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International Affairs Program

Through its international programs, the U.S. Fish and Wildlife Service works multilaterally with many partners and nations in the implementation of international treaties and conventions, and on-the-ground projects for conservation of native and foreign species and the habitats on which they depend. The International Affairs Program of the U.S. Fish and Wildlife Service is comprised of three divisions.

Division of International Conservation
Because the planet’s wildlife is of aesthetic, recreational, economic, ecological, spiritual, and cultural benefit to all Earth’s inhabitants, and because U.S. consumer habits and policy have implications for wildlife far beyond our own borders, the United States federal government has charged the Service’s Division of International Conservation with the responsibility of supporting wildlife conservation initiatives in neighboring and remote countries.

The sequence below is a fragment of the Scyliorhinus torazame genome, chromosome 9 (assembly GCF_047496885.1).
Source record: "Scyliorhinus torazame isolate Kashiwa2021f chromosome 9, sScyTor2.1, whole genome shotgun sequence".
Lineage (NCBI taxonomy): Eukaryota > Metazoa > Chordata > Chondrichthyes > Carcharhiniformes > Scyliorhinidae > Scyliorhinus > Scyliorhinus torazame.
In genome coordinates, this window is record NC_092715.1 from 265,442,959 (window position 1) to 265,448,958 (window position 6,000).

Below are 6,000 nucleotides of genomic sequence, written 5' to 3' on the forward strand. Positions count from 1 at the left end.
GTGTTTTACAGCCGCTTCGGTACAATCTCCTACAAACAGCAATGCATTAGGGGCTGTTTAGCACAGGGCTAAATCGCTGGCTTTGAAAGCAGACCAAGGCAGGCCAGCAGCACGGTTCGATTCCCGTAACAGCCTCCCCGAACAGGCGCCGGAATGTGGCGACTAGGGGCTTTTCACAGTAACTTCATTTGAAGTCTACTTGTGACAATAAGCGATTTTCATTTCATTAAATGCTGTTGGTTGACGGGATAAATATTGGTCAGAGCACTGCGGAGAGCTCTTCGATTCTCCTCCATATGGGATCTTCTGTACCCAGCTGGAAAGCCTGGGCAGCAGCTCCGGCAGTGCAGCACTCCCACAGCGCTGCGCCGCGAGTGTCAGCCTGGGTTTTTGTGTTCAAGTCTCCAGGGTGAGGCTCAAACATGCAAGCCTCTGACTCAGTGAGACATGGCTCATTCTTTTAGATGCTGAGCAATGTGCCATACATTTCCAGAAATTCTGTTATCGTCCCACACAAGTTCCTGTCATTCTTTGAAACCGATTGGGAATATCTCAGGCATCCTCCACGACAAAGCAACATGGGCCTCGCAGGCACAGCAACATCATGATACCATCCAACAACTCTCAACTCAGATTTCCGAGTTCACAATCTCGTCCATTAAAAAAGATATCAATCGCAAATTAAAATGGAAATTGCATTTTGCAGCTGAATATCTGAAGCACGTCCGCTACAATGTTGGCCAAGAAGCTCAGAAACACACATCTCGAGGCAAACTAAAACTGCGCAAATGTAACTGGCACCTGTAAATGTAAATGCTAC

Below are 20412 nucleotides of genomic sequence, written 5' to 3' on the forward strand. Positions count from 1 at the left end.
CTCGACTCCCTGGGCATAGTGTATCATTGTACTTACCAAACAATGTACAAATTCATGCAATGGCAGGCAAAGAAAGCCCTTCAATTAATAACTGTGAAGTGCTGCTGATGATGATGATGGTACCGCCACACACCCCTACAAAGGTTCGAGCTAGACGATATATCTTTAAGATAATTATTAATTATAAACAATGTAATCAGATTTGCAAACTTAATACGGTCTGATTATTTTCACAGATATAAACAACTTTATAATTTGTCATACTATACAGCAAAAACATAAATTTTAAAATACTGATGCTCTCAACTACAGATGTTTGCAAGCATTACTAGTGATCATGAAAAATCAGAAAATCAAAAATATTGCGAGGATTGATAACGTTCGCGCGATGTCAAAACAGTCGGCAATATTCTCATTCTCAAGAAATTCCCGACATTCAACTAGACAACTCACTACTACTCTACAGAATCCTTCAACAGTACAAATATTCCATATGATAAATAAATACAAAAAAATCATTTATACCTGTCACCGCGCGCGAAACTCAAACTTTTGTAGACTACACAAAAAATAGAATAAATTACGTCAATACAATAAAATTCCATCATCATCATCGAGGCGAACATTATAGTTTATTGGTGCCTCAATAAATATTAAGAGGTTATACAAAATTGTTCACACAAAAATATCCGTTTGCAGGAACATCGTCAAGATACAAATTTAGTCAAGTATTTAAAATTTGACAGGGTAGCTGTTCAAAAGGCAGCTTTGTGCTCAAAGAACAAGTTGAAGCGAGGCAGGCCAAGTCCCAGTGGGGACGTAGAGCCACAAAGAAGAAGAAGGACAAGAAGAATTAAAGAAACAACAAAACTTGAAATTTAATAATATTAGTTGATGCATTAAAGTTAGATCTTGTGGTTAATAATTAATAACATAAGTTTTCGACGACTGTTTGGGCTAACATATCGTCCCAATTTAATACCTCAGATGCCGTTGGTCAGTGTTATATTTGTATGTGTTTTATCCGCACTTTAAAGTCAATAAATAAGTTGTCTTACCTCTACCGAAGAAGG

Division of Scientific Authority
The Division of Scientific Authority provides scientific advice on the issuance of permits for international trade; manages the listing of native and foreign species under the Convention on the International Trade of Endangered Species (CITES); implements the Wild Bird Conservation Act; and other policy matters as they may relate to international wildlife trade. Through its chairmanship of the Medicinal Plant Working Group, the Division of Scientific Authority supports novel partnerships that benefit pollinators, plants, and people.

Division of Management Authority
In response to ever-increasing global pressures of wildlife trade and habitat loss of species worldwide, the Division of Management Authority dedicates its efforts to conserving species at risk from trade and implementing policies that have a broad impact on conservation.

Specific pollinator activities undertaken:

For more information on the U.S. role in global wildlife conservation and responsibilities for managing international wildlife trade, visit the International Affairs Program homepage.

Last Updated: December 8, 2011